Business process archeology using MARBLE

Ricardo Pérez-Castillo, Ignacio García-Rodríguez de Guzmán, Mario Piattini
2011 Information and Software Technology  
Context: Legacy information systems age over time. These systems cannot be thrown away because they store a significant amount of valuable business knowledge over time, and they cannot be entirely replaced at an acceptable cost. This circumstance is similar to that of the monuments of ancient civilizations, which have aged but still hold meaningful information about their civilizations. Evolutionary maintenance is the most suitable mechanism to deal with the software ageing problem since it
more » ... erves business knowledge. But first, recovering the underlying business knowledge in legacy systems is necessary in order to preserve this vital heritage. Objective: This paper proposes and validates a method for recovering and rebuilding business processes from legacy information systems. This method, which can be considered a business process archeology, makes it possible to preserve the business knowledge in legacy information systems. Method: The business process archeology method is framed in MARBLE, a generic framework based on Architecture-Driven Modernization (ADM), which uses the Knowledge Discovery Metamodel (KDM) standard. The proposed method is validated using a case study that involves a real-life legacy system. The case study is conducted following the case study protocol proposed by Brereton et al. Results: The study reports that the proposed method makes it possible to obtain business process models from legacy systems with adequate levels of accuracy. In addition, the effectiveness of the proposed method is also validated positively. Conclusion: The proposed method semi-automatically rebuilds the hidden business processes embedded in a legacy system. Therefore, the business process archeology method quickly allows business experts to have a meaningful understanding of the organization's business processes. This proposal is less timeconsuming and more exhaustive (since it considers the embedded business knowledge) than a manual process redesign by experts from scratch. In addition, it helps maintainers to extract the business knowledge needed for the system to evolve.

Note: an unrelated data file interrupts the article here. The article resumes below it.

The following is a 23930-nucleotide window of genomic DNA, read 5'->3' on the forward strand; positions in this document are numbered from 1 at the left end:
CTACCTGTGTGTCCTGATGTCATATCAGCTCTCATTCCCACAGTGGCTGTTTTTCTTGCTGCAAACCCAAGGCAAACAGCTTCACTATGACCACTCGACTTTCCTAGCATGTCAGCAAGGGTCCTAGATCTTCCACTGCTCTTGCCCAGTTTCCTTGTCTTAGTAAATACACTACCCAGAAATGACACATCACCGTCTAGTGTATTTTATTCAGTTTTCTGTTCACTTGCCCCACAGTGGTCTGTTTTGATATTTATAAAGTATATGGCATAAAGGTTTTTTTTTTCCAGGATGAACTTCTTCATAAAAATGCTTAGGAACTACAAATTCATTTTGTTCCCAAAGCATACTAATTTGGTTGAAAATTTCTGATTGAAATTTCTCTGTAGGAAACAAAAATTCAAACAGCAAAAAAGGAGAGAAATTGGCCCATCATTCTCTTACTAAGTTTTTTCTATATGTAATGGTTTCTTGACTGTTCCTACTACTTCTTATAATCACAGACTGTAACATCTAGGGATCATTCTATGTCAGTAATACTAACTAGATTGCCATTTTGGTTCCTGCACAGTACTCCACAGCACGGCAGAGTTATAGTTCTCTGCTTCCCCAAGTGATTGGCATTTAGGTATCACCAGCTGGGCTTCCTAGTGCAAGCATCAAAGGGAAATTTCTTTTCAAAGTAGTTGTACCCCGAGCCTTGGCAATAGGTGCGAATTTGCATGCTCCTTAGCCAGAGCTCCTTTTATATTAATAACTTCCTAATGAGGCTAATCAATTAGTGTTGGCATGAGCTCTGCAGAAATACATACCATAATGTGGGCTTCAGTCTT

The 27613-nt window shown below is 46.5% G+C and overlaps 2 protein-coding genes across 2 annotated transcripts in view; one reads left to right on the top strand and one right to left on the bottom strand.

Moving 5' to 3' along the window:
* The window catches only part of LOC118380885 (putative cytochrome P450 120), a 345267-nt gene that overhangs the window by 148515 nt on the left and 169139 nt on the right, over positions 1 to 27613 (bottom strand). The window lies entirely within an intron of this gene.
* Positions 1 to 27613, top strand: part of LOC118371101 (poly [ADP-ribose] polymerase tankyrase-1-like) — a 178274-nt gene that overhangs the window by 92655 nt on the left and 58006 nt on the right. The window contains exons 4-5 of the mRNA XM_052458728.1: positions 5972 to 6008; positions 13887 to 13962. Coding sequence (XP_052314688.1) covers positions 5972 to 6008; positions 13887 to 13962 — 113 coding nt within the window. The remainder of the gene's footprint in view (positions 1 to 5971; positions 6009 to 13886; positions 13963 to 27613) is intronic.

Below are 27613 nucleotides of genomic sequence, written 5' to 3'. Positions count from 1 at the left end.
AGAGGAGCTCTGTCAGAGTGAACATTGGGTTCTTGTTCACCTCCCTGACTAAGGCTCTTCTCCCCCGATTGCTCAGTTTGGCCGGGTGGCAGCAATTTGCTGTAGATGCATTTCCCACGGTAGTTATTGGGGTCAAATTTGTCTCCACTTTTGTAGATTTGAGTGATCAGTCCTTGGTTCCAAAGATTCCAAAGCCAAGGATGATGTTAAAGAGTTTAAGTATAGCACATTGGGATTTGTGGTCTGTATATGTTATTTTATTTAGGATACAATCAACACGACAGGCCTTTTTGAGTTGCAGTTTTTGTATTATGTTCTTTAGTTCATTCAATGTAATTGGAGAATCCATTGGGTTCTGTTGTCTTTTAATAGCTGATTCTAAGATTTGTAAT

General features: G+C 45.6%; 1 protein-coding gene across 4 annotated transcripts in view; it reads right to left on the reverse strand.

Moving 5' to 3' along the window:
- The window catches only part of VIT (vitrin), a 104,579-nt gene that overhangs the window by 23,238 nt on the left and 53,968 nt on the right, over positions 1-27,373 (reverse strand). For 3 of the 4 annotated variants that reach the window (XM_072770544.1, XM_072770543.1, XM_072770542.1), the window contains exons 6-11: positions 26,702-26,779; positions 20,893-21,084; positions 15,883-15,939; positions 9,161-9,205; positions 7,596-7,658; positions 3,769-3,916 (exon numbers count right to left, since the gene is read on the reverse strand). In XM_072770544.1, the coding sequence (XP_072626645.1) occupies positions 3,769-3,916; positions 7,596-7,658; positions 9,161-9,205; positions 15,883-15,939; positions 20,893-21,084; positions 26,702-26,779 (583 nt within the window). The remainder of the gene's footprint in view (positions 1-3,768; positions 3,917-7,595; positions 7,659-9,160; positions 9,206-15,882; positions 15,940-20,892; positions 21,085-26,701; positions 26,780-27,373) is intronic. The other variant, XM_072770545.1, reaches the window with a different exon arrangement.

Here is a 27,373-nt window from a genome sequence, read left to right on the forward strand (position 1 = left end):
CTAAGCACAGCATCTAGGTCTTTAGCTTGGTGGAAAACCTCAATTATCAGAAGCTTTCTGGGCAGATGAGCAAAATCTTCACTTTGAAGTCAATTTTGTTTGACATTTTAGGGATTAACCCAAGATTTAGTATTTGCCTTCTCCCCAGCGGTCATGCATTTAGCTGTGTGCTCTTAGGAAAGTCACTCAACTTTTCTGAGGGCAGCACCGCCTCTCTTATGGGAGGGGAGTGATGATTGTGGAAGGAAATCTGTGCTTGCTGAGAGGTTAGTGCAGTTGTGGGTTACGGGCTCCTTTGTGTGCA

doi:10.1016/j.infsof.2011.05.006 fatcat:4zt7rnb2bzedbjyk4ocgynmchm